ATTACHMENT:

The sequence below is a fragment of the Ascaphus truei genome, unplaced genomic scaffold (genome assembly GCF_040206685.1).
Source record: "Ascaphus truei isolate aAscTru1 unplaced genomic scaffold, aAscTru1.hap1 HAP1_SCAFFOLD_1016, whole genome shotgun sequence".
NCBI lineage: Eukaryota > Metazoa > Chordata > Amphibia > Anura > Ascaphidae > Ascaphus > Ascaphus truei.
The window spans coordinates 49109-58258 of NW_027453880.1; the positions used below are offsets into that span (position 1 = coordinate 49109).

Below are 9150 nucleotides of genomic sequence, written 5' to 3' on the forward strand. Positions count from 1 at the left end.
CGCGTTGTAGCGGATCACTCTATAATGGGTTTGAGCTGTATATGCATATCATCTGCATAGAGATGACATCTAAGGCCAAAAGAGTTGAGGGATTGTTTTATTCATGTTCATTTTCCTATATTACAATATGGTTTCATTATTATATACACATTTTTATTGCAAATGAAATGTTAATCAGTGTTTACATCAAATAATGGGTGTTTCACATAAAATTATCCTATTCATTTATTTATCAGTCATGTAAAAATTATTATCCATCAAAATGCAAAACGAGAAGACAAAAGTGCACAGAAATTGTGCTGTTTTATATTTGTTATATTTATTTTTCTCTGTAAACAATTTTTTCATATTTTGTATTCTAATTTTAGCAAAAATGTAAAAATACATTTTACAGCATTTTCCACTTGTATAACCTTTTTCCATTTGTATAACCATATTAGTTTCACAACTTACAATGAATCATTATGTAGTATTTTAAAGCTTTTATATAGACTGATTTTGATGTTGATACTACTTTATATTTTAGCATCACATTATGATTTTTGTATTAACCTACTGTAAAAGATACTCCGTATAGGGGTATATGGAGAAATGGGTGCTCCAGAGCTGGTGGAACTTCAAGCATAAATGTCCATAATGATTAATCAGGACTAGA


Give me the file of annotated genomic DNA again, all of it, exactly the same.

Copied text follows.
The sequence below is a fragment of the Ascaphus truei genome, unplaced genomic scaffold (genome assembly GCF_040206685.1).
Source record: "Ascaphus truei isolate aAscTru1 unplaced genomic scaffold, aAscTru1.hap1 HAP1_SCAFFOLD_1016, whole genome shotgun sequence".
NCBI lineage: Eukaryota > Metazoa > Chordata > Amphibia > Anura > Ascaphidae > Ascaphus > Ascaphus truei.
The window spans coordinates 49109-58258 of NW_027453880.1; the positions used below are offsets into that span (position 1 = coordinate 49109).

Below are 9150 nucleotides of genomic sequence, written 5' to 3' on the forward strand. Positions count from 1 at the left end.
CGCGTTGTAGCGGATCACTCTATAATGGGTTTGAGCTGTATATGCATATCATCTGCATAGAGATGACATCTAAGGCCAAAAGAGTTGAGGGATTGTTTTATTCATGTTCATTTTCCTATATTACAATATGGTTTCATTATTATATACACATTTTTATTGCAAATGAAATGTTAATCAGTGTTTACATCAAATAATGGGTGTTTCACATAAAATTATCCTATTCATTTATTTATCAGTCATGTAAAAATTATTATCCATCAAAATGCAAAACGAGAAGACAAAAGTGCACAGAAATTGTGCTGTTTTATATTTGTTATATTTATTTTTCTCTGTAAACAATTTTTTCATATTTTGTATTCTAATTTTAGCAAAAATGTAAAAATACATTTTACAGCATTTTCCACTTGTATAACCTTTTTCCATTTGTATAACCATATTAGTTTCACAACTTACAATGAATCATTATGTAGTATTTTAAAGCTTTTATATAGACTGATTTTGATGTTGATACTACTTTATATTTTAGCATCACATTATGATTTTTGTATTAACCTACTGTAAAAGATACTCCGTATAGGGGTATATGGAGAAATGGGTGCTCCAGAGCTGGTGGAACTTCAAGCATAAATGTCCATAATGATTAATCAGGACTAGA